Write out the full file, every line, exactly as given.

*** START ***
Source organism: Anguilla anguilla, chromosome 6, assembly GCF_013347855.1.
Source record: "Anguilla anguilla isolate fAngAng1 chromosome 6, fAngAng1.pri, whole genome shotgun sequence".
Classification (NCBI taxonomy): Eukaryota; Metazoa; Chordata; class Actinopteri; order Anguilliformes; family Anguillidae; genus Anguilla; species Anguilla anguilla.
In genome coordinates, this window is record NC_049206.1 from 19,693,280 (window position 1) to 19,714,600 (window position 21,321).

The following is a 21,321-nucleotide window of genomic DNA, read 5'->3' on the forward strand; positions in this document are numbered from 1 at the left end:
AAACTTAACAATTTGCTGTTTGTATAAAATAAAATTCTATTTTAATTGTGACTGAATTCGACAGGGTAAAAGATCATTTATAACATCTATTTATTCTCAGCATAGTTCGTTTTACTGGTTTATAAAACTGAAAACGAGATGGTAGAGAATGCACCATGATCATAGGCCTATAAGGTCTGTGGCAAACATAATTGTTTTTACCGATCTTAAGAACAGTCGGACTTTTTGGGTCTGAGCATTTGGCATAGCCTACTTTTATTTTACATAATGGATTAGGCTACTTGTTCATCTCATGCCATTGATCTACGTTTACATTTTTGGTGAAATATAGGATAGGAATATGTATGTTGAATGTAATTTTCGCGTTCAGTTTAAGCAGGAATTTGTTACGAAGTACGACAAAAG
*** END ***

Source organism: Anguilla anguilla, chromosome 6, assembly GCF_013347855.1.
Source record: "Anguilla anguilla isolate fAngAng1 chromosome 6, fAngAng1.pri, whole genome shotgun sequence".
Classification (NCBI taxonomy): Eukaryota; Metazoa; Chordata; class Actinopteri; order Anguilliformes; family Anguillidae; genus Anguilla; species Anguilla anguilla.
In genome coordinates, this window is record NC_049206.1 from 19,693,280 (window position 1) to 19,714,600 (window position 21,321).

The following is a 21,321-nucleotide window of genomic DNA, read 5'->3' on the forward strand; positions in this document are numbered from 1 at the left end:
AAACTTAACAATTTGCTGTTTGTATAAAATAAAATTCTATTTTAATTGTGACTGAATTCGACAGGGTAAAAGATCATTTATAACATCTATTTATTCTCAGCATAGTTCGTTTTACTGGTTTATAAAACTGAAAACGAGATGGTAGAGAATGCACCATGATCATAGGCCTATAAGGTCTGTGGCAAACATAATTGTTTTTACCGATCTTAAGAACAGTCGGACTTTTTGGGTCTGAGCATTTGGCATAGCCTACTTTTATTTTACATAATGGATTAGGCTACTTGTTCATCTCATGCCATTGATCTACGTTTACATTTTTGGTGAAATATAGGATAGGAATATGTATGTTGAATGTAATTTTCGCGTTCAGTTTAAGCAGGAATTTGTTACGAAGTACGACAAAAG